In modern times, we take for granted the importance of evidence. In the sciences and humanities, but also throughout our normal everyday interactions, we use evidence to support or refute our conclusions. We take this basic concept for granted now. But just a few hundred years ago, the need for evidence-based conclusions was not yet so obvious.
Induction is defined as the derivation of general ideas from specific cases and data. We use evidence to make inductive arguments all the time. Every branch of science is built on it. Scientific theories all use inductive reasoning to bear out evidence gathered from experiments. And inductive reasoning would not exist if the definition of probability had not undergone a fundamental shift.
A great example of this comes from the same historical era as Pascal and Fermat. When Galileo began experimenting on the nature of gravity, he did so by rolling a ball down an inclined plane. He did this hundreds of times, and with several different angles and distances. Galileo gathered all of this data in order to support the idea that objects approach Earth at a constant rate. He was not certain of this conclusion. He only arrived at this conclusion after the evidence yielded what was most probable.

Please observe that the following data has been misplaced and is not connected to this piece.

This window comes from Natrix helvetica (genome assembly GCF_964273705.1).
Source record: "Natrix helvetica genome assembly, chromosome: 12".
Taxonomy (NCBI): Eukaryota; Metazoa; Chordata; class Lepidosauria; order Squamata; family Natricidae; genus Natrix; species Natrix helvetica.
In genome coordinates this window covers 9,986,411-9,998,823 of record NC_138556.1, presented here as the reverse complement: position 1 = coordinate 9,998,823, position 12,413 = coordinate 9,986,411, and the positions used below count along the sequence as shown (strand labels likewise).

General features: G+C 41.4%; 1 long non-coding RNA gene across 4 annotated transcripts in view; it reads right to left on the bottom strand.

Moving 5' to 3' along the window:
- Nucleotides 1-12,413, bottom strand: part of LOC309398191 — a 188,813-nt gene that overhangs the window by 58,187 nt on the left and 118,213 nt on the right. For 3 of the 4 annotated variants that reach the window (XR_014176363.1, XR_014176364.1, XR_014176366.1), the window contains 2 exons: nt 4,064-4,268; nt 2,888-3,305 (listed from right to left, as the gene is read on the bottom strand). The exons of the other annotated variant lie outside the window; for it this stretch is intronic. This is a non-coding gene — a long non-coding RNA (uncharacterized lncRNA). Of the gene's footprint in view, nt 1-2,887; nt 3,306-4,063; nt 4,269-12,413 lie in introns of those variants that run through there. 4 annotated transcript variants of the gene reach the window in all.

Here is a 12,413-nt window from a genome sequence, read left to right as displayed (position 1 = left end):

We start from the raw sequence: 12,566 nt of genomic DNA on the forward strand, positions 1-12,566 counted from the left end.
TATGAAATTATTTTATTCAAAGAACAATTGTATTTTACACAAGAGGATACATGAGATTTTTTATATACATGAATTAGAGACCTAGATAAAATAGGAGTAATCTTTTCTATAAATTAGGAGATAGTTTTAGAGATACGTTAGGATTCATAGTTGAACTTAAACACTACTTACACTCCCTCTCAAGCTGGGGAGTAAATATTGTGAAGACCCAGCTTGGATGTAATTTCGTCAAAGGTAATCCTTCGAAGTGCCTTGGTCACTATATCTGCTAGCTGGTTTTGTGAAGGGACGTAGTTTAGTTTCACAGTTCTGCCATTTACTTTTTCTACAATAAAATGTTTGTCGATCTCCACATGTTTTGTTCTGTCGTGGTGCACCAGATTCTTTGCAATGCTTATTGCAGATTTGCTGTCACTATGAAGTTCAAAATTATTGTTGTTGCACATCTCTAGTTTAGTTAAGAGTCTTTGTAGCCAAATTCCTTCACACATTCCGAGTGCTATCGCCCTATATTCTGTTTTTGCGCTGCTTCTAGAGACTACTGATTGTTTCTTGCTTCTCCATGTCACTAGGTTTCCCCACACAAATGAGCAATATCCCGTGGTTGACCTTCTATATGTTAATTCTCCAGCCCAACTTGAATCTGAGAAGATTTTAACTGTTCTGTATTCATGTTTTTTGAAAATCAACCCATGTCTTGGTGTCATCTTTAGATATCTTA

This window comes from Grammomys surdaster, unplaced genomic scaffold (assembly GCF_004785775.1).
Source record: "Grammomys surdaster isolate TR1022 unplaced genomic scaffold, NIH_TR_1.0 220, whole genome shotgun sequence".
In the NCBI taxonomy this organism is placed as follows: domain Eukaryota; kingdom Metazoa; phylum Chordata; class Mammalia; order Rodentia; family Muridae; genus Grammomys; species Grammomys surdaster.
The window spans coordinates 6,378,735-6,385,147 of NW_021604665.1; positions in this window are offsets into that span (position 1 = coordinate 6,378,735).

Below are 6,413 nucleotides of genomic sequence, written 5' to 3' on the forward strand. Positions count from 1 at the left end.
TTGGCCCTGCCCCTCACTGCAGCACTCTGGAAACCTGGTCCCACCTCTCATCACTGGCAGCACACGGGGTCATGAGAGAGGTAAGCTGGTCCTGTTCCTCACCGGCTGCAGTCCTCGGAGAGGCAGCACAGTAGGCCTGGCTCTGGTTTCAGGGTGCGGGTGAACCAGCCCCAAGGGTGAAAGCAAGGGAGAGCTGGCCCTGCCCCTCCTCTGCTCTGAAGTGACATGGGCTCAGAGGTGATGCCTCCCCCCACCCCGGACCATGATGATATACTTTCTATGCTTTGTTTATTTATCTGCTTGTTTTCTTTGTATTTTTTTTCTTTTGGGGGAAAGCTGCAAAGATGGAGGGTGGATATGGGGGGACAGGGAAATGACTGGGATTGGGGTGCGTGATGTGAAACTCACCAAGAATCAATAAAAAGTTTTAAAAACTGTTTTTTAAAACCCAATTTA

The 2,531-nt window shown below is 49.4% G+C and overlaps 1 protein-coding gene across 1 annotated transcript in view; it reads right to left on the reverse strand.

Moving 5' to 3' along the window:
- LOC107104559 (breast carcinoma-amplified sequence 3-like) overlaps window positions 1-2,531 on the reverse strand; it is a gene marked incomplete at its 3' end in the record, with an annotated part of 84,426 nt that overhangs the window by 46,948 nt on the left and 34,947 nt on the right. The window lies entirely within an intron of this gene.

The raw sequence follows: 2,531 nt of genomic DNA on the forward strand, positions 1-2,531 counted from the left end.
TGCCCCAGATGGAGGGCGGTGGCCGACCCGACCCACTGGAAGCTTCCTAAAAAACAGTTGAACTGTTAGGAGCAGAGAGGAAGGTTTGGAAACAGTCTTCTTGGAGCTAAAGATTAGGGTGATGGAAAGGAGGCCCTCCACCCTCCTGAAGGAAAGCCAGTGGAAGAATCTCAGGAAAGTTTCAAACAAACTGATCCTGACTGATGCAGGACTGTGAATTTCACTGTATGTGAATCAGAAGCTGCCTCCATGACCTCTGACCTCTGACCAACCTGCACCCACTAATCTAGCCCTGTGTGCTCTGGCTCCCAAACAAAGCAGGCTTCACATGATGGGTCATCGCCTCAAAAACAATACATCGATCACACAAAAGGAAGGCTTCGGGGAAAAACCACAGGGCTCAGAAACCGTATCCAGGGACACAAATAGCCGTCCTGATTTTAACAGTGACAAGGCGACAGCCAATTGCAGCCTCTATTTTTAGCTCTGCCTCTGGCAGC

Two Kinds of Evidence
The evidence used to prove a scientific theory’s validity has a direct link to probability. Data of this kind is easily measured, but always finite and thus fallible. Evidence of this kind leads to an induction, in that some kind of scientific conclusion stems directly from analyzing data. The hard sciences benefited greatly from this embrace of imprecision.
Quantifiable data is useful to science, even if scientific theories are not infallible. Gut-level, epistemic evidence is trickier, though. This second kind of evidence was still unquantifiable in the 17th Century. The seminal work on logic, The Port-Royal Logic, perhaps states this conundrum best:
Some truths cannot be easily measured. Law comprises these very notions of induction and evidence-based degrees of belief. Probability’s new definition was expansive and occasionally contradictory. Pascal, Fermat, Galileo, and the Port-Royal Logic all helped to further define this muddy concept. We still have quite a ways to go, however. Our history continues next week.